after The Children of Lir, an Irish myth

I was turned into a swan yesterday;
it still stuns me,
still stings.
But my stepmother let me keep my voice,
so I can sing. Sad songs like this,
well wouldn’t you?
with nothing more to do
than swim in circles, dive and dip
remembering the ghosts
of my own fingertips,
my own bare toes,
my unfeathered skin… oh where…
oh where do I begin
to list all the things that I will miss
now that all I was is…
yellow feet; black tongue; beady eyes;
sharp hard beak;
and widest whitest wings to fly…
but even up here as I soar
I wish for who I was before,
remembering laughter and hopes
and tears; and dancing and feasts
and underbed fears…
                all lost…

                         all gone.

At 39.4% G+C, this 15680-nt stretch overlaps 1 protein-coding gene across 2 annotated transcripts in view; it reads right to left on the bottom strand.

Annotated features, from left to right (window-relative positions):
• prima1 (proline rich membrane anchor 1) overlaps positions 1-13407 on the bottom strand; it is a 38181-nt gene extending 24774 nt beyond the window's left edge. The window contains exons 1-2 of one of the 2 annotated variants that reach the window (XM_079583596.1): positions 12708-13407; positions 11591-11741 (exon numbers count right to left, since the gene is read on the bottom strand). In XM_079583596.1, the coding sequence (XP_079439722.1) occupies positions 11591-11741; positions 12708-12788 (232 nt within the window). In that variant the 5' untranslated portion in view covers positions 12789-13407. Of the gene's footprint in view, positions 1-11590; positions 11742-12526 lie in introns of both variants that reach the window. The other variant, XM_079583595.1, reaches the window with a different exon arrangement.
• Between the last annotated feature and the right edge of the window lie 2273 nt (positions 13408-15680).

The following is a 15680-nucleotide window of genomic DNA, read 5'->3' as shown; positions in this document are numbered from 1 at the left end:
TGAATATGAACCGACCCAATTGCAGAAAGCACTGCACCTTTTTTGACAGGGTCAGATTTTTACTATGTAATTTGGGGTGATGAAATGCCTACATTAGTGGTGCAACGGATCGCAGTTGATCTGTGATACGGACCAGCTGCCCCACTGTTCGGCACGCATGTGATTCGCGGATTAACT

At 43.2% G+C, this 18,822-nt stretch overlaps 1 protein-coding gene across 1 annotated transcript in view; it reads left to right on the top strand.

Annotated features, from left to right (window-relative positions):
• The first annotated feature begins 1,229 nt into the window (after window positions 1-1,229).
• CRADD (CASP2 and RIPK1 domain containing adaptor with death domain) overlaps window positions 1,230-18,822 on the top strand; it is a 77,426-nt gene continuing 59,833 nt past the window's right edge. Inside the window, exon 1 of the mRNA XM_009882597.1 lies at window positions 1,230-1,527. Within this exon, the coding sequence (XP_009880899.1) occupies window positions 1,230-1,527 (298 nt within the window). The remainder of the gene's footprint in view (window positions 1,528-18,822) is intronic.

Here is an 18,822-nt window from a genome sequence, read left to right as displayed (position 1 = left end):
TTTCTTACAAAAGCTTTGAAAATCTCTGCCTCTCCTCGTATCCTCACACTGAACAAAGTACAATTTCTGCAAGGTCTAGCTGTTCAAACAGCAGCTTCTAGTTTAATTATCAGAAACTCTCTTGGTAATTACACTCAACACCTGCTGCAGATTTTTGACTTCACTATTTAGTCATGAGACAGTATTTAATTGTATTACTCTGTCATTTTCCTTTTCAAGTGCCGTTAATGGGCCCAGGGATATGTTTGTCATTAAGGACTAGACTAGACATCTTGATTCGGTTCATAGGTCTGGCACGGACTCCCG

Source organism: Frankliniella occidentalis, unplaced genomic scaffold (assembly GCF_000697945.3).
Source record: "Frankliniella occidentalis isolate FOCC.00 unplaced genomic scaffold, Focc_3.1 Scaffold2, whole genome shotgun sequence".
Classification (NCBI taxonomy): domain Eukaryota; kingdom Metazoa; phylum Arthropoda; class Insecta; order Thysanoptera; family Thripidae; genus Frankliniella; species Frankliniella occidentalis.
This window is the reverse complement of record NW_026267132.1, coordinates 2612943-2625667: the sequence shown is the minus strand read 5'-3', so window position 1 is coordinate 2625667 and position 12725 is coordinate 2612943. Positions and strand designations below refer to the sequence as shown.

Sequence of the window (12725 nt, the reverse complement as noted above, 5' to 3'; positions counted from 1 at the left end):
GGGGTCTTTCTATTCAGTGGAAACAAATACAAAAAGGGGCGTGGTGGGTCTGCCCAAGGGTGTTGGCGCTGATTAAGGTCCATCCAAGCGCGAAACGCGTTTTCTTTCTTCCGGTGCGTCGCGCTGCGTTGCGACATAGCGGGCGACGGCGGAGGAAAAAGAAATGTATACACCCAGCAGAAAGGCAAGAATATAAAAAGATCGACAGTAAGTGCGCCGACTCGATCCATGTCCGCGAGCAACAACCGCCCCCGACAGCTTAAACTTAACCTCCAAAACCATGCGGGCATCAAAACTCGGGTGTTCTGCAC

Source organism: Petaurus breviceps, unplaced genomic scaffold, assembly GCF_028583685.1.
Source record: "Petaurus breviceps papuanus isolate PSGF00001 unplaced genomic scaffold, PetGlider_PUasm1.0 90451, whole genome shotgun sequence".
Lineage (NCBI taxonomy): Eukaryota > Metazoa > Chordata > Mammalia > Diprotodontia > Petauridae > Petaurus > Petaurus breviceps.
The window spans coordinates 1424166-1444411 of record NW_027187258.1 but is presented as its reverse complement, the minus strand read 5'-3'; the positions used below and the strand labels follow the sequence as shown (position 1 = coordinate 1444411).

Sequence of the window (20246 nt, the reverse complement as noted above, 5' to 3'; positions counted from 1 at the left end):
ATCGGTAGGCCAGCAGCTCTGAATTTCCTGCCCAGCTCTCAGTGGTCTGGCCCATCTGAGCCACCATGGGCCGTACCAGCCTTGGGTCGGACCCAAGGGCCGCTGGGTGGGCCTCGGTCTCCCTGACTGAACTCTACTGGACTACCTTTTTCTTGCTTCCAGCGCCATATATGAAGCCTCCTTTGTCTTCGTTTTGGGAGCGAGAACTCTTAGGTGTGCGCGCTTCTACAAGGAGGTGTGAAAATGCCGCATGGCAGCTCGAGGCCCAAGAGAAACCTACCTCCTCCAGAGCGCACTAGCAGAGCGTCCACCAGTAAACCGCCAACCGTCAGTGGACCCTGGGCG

I was Fionnula.
I am swan.




Sophie Kirtley is a prize-winning poet and children’s author. She grew up in Northern Ireland, where she spent her childhood climbing on hay bales, rolling down sand dunes and leaping the raw Atlantic waves. Sophie’s debut novel, The Wild Way Home, was published by Bloomsbury in 2020; it was Waterstones Children’s Book of the Month and was selected for the Reading Agency’s Summer Reading Challenge. Sophie’s second novel, The Way to Impossible Island, was published in 2021. Sophie’s first love is poetry and her poems have featured in anthologies published by The Emma Press and Macmillan.